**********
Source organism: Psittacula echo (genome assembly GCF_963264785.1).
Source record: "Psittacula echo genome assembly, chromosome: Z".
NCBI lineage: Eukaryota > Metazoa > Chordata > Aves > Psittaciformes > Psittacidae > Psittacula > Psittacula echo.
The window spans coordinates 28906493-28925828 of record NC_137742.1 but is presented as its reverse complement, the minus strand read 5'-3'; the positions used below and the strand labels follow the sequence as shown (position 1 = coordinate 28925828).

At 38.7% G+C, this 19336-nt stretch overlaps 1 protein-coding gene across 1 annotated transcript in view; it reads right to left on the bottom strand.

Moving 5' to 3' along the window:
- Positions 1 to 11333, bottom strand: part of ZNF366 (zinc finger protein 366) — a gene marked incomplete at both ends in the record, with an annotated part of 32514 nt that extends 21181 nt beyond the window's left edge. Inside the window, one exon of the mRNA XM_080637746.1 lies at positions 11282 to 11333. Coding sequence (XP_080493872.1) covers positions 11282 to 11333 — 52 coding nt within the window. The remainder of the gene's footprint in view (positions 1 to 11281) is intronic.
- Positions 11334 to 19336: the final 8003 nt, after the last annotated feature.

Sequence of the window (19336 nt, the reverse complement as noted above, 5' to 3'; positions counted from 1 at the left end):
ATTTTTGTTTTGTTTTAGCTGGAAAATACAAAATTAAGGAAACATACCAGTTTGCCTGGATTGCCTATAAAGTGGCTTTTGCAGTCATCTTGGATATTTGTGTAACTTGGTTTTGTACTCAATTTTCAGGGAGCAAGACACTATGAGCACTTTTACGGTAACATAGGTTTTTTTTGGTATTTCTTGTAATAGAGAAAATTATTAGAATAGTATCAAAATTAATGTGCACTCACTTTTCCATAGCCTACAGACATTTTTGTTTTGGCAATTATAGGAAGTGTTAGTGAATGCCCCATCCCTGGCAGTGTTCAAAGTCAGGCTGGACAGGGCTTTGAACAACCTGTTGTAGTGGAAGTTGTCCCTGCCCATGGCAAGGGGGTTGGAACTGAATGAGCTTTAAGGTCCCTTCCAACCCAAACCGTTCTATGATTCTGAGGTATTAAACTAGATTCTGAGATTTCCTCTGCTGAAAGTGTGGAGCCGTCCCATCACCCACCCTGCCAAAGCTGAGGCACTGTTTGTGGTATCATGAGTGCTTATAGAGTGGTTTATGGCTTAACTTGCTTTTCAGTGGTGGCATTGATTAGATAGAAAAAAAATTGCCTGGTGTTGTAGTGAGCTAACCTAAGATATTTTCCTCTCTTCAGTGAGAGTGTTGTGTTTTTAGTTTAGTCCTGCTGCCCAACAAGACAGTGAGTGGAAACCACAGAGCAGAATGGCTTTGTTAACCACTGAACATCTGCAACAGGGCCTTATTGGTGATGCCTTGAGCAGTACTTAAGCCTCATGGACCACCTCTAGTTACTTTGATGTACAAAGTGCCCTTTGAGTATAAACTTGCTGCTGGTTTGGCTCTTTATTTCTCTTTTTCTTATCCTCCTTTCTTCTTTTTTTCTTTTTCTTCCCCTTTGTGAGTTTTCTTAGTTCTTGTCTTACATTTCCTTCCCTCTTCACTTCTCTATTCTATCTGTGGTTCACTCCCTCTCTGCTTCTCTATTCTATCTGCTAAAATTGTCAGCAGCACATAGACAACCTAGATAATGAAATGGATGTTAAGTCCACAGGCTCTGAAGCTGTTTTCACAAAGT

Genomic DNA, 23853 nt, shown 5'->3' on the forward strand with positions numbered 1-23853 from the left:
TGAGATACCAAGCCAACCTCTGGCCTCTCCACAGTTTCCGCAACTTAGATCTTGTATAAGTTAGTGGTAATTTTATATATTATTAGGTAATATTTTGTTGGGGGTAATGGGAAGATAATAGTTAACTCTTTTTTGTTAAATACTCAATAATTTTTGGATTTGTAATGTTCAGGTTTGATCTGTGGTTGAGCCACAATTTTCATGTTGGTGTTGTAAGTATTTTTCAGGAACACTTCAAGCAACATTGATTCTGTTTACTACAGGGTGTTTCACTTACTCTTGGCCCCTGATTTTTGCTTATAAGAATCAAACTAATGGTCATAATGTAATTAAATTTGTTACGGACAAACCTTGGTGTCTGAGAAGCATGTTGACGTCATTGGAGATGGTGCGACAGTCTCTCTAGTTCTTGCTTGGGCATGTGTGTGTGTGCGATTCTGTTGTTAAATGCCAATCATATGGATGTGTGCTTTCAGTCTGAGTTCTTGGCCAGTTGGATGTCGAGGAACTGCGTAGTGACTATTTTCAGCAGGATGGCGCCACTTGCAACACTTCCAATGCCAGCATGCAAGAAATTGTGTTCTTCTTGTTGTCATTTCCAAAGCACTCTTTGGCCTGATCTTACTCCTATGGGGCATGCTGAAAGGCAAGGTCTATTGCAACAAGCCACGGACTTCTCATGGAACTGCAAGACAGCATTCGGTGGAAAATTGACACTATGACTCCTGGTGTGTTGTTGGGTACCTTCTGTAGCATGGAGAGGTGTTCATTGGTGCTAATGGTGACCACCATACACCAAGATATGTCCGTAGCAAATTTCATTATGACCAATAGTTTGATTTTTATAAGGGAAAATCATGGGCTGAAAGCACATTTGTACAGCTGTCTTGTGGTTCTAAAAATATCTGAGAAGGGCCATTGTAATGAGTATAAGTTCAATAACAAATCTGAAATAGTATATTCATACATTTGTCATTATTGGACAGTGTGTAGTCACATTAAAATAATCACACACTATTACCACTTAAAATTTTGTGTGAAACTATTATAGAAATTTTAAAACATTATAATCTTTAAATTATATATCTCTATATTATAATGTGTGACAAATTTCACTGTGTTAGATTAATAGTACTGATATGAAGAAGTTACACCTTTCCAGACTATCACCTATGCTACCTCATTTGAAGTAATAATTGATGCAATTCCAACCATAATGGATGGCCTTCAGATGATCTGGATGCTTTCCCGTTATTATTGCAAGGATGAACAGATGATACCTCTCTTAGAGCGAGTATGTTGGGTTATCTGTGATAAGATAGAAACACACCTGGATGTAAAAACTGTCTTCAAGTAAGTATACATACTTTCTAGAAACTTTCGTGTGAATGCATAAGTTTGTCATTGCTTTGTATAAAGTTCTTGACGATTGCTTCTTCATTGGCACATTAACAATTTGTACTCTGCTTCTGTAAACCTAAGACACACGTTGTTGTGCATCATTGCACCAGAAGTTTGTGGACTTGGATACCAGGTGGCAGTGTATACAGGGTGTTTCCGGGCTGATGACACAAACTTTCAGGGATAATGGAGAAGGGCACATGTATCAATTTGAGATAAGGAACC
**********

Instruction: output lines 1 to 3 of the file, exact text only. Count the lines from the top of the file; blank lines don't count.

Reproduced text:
Source organism: Psittacula echo (genome assembly GCF_963264785.1).
Source record: "Psittacula echo genome assembly, chromosome: Z".
NCBI lineage: Eukaryota > Metazoa > Chordata > Aves > Psittaciformes > Psittacidae > Psittacula > Psittacula echo.